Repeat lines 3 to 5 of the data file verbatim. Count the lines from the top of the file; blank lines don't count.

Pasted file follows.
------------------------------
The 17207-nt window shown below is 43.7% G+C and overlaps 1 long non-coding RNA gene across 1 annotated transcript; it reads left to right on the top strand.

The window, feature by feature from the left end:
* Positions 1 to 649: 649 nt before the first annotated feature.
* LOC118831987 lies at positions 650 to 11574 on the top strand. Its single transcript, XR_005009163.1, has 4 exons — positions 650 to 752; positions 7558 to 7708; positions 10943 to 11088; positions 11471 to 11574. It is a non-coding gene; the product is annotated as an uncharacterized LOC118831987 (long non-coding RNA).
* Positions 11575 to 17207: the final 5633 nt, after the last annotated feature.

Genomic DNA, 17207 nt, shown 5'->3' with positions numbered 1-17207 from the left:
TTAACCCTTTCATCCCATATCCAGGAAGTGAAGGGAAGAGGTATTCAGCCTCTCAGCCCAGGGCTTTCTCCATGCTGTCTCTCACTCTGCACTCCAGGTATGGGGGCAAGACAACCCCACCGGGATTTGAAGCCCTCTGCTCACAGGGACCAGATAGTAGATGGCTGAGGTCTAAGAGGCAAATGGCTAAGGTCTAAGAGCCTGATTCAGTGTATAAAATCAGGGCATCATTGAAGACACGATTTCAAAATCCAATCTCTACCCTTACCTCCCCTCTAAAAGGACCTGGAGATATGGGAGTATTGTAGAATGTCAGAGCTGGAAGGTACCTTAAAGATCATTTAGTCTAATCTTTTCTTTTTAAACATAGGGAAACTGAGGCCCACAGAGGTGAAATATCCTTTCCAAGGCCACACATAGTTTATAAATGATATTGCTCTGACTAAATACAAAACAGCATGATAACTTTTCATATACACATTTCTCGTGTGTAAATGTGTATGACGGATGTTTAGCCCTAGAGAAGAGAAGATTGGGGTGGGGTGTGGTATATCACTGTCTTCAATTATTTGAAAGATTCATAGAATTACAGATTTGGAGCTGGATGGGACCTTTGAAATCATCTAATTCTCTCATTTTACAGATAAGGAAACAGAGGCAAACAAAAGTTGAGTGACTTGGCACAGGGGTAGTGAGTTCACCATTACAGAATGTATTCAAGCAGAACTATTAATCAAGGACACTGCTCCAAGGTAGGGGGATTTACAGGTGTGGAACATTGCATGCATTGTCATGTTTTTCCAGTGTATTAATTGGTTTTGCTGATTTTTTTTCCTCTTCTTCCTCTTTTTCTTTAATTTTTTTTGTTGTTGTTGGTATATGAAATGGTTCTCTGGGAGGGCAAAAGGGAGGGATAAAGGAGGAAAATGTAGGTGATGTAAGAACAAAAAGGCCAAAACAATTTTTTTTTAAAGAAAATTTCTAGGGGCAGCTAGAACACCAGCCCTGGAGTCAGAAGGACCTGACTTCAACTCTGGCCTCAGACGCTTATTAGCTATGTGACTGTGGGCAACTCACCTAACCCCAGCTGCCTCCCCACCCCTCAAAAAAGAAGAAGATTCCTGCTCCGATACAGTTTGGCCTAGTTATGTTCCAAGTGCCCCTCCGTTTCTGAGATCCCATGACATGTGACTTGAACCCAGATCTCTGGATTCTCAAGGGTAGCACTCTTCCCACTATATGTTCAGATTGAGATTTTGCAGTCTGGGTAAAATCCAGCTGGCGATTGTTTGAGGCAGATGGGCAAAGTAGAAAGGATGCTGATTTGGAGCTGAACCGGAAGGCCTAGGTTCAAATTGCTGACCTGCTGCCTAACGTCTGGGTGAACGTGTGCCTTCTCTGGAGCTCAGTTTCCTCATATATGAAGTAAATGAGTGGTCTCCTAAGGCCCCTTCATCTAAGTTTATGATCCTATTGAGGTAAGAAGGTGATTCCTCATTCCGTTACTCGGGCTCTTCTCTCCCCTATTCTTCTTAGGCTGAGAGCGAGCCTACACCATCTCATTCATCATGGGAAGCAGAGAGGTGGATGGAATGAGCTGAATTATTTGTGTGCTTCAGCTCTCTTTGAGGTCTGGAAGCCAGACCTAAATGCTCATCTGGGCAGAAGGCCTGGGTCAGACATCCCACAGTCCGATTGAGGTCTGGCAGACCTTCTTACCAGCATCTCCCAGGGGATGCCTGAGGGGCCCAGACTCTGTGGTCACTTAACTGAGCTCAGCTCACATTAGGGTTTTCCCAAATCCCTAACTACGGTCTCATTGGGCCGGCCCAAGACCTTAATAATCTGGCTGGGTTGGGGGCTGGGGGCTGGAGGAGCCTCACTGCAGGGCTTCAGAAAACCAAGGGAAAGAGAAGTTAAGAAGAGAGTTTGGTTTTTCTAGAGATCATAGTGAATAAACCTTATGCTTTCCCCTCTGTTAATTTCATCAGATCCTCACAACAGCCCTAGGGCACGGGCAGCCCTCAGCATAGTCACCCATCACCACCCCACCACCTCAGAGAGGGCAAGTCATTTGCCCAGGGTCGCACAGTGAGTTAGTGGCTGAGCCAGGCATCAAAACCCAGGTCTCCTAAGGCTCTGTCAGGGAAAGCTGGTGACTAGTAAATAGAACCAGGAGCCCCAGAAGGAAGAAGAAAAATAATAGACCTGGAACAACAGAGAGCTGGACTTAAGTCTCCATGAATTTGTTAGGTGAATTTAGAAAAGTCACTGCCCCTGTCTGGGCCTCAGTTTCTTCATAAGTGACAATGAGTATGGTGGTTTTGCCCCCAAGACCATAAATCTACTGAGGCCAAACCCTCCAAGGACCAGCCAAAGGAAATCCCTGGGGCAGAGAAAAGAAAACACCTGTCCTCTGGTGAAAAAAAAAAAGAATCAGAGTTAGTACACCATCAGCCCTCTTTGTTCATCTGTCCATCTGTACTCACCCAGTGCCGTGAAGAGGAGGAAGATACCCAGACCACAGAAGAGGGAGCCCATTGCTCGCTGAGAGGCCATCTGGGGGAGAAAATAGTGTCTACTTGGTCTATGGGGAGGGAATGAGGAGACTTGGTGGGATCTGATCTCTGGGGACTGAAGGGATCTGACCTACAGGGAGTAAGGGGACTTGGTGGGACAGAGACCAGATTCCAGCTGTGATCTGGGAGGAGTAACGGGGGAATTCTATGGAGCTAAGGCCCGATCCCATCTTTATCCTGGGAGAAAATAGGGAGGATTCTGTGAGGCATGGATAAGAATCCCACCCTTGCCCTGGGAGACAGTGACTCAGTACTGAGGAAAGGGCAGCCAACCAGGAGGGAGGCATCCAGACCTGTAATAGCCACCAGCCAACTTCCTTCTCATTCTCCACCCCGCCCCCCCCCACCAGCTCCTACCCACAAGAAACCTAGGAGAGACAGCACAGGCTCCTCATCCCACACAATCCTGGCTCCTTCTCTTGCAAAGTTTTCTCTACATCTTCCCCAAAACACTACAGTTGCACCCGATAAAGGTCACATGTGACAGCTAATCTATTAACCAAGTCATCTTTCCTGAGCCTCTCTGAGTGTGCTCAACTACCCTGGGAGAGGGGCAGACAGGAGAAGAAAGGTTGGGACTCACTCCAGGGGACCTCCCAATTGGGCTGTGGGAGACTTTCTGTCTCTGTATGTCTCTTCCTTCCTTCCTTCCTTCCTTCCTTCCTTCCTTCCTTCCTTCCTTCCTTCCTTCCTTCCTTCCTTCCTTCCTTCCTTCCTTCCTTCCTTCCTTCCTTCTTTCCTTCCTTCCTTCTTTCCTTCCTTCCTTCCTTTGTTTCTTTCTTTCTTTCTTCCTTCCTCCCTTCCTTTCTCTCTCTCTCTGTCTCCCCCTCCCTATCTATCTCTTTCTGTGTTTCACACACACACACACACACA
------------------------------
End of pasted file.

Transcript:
* Positions 1 to 649: 649 nt before the first annotated feature.
* LOC118831987 lies at positions 650 to 11574 on the top strand. Its single transcript, XR_005009163.1, has 4 exons — positions 650 to 752; positions 7558 to 7708; positions 10943 to 11088; positions 11471 to 11574. It is a non-coding gene; the product is annotated as an uncharacterized LOC118831987 (long non-coding RNA).
* Positions 11575 to 17207: the final 5633 nt, after the last annotated feature.